astrid dot tech

Tassel Spinner

Why graduate like a normal person when you can s p i n

May 2019 - May 2019

3D Printing Arduino Electrical Engineering Robotics servo fusion-360 Under Construction


This project was a joke that went too far.

Please don’t mind that horrible haircut, I had a tomboy phase back then.

A closeup of the robotic tassel spinner.


You know how you’re supposed to rotate your tassel once you’ve graduated? I thought that was too basic, so I decided to make a robotic arm for my tassel that rotated it for you. That would be simply one servo for yaw.

But even that’s too basic. I wanted to make the tassel go spinny. However, I didn’t have any motors that could spin like I wanted, and I didn’t really know how I’d go about doing that.

Suddenly had a breakthrough: instead of one motor, you have 2 servos, one for pitch and one for yaw. If tt is time, then you have the yaw servo doing a cos(t)\cos(t) and the pitch servo doing a sin(t)\sin(t) , so the arm goes in a circle, and the tassel can go spinny!

There was one problem: Burlingame High School explicitly said that no decorations are allowed on caps. So, I needed to design it in a way that would allow it to be snuck in without attracting attention.

Mechanical design

This is the Fusion 360 CAD model I made. It was designed to be easily 3D printed, so in every part of the model, there is a flat surface to print off of.

To be snuck in, the robot was designed to easily hook onto a mortarboard without physically modifying the underlying hat. The hooks meant it had an added bonus of being able to hook onto the inside of my graduation gown, making it extra easy to sneak in.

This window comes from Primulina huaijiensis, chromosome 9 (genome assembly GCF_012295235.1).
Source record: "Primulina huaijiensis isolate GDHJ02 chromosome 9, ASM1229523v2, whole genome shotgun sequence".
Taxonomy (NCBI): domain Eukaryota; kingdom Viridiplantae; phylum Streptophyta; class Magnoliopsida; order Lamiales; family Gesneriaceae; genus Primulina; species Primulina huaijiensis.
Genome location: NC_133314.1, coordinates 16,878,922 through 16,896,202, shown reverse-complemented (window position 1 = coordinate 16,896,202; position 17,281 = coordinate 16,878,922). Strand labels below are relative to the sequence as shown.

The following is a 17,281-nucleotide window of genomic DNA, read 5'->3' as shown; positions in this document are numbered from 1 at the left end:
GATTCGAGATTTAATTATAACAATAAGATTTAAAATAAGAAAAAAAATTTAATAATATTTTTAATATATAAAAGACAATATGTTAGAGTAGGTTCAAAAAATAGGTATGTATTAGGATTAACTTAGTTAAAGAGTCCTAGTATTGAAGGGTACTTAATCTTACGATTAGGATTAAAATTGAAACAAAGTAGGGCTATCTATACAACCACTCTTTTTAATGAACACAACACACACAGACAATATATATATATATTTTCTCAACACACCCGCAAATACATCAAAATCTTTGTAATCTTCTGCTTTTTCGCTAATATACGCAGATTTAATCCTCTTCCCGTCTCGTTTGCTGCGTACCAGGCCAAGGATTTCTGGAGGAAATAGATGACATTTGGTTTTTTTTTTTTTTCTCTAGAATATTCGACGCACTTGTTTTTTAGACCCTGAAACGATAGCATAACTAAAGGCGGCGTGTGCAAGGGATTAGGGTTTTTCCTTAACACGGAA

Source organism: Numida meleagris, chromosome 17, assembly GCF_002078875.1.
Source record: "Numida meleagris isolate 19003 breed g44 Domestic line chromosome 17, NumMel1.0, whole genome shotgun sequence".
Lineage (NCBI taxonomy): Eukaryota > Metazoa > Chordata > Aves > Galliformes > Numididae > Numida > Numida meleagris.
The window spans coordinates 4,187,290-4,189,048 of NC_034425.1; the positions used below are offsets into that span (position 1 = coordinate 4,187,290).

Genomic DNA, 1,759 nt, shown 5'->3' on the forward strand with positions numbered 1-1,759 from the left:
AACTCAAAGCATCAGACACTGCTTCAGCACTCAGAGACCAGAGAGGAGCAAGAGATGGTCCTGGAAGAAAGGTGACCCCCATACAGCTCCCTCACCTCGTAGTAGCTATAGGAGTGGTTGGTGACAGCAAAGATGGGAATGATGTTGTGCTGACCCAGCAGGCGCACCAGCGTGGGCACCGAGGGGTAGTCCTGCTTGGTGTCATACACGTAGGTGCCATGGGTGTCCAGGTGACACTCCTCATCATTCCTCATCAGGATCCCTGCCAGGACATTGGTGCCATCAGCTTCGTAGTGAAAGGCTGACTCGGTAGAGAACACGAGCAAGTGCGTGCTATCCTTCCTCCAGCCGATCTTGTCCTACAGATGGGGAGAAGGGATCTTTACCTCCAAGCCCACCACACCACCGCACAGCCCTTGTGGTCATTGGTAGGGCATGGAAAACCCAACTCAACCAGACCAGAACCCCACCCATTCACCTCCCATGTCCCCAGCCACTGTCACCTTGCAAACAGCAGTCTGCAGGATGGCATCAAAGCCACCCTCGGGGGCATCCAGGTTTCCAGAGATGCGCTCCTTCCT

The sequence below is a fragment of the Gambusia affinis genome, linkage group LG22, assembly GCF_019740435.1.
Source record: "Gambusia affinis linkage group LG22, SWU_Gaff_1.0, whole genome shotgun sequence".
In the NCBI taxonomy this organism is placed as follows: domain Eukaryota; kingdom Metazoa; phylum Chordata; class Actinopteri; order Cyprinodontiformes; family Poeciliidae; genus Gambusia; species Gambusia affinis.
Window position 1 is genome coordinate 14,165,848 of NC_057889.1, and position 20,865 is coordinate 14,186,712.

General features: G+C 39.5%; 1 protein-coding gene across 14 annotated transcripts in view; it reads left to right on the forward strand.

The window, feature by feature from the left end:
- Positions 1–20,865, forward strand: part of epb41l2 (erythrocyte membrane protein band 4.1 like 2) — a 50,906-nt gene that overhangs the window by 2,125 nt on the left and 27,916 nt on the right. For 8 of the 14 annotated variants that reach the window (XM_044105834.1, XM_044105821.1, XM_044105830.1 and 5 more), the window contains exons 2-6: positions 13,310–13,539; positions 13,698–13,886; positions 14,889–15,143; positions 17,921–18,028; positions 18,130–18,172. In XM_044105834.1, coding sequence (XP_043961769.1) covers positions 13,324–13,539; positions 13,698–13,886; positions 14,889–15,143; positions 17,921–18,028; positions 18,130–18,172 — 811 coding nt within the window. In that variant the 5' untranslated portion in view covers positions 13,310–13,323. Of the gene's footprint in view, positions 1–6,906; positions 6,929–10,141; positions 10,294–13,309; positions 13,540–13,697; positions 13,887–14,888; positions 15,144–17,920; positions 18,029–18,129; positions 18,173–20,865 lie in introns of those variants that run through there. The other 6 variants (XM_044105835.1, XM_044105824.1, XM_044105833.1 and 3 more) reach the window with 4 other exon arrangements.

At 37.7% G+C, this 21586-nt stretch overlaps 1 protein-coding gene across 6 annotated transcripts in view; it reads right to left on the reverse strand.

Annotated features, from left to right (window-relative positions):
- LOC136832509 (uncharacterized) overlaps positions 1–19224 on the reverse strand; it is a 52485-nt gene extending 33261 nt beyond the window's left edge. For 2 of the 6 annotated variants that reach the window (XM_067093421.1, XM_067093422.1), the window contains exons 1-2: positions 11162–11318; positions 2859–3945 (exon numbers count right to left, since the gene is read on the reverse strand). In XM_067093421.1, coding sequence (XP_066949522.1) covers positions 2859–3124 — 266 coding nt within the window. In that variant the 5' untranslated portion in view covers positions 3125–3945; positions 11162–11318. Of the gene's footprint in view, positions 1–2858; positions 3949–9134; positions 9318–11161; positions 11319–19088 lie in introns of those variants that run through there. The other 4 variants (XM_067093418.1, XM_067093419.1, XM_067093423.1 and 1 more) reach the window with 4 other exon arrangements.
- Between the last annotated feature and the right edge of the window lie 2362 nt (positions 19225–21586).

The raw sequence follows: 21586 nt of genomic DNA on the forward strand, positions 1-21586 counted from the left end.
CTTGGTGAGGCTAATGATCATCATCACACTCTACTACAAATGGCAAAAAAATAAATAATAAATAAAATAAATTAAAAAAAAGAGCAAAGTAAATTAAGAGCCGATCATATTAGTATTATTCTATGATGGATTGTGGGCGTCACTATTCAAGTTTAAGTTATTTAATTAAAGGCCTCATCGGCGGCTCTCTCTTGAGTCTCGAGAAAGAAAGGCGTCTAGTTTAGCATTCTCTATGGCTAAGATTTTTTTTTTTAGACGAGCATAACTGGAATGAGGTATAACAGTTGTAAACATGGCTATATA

The mechanism made my mortarboard heavy, which is why I also ended up sewing some straps to the side to tie the cap onto my skull. There was plausible deniability with that one, because the mortarboards easily fell off people’s heads, especially in windy conditions.

Electronics and firmware

The electronics were extremely simple. Here’s a block diagram of the power and data flows:

Graphviz image

The code was written in C++ and using because Arduino IDE sucks for anything bigger than a one-off experiment.

Firmware and choreography

After the graduation rehearsal, I thought about my plan for putting on my little show.

  1. Prior to arrival at the site, I would hide the robot inside my gown, and bring E-tape to use to strap my tassel on the robot.
  2. Being someone with a Y as her last name, I’m at the end of the line to graduate. So, halfway through the graduation as the M’s are being called, I would pull out my gown to test that my robot works.
  3. As the row in front of me is receiving their diplomas, I would pull out my robot and assemble the mechanism onto my mortarboard.
  4. When they call my name, as I’m about to walk up the stairs, I toggle the switch. There will be a 3 second delay.
  5. As I’m on the stage, the tassel will start spinning. It will continue spinning for 8 seconds, so I can shake hands with the people and receive my diploma during that time.
  6. The tassel will finish spinning as I walk off stage.

Mom’s anxiety

My mom was afraid that I’d be violating the “no decorations” policy, which meant the school admin would get angry, which meant they would take away my diploma, which meant Cal Poly would rescind their offer, which meant that I would be fucked. However, that was clearly excessive catastrophization, since:

  • this seems too frivolous of a thing to take away a diploma over
  • even if school admin is angry, public pressure would prevent them from taking away my diploma
  • I’ve been a good student, this one barely-an-infraction wouldn’t hurt anyone
  • even if they did take away my diploma, Cal Poly would probably see this and be like “wow cool engineering” and keep the offer


It was a success! Everything went to plan, which rarely ever happens. I did not get my diploma revoked either, and I went to Cal Poly the next fall without any problems.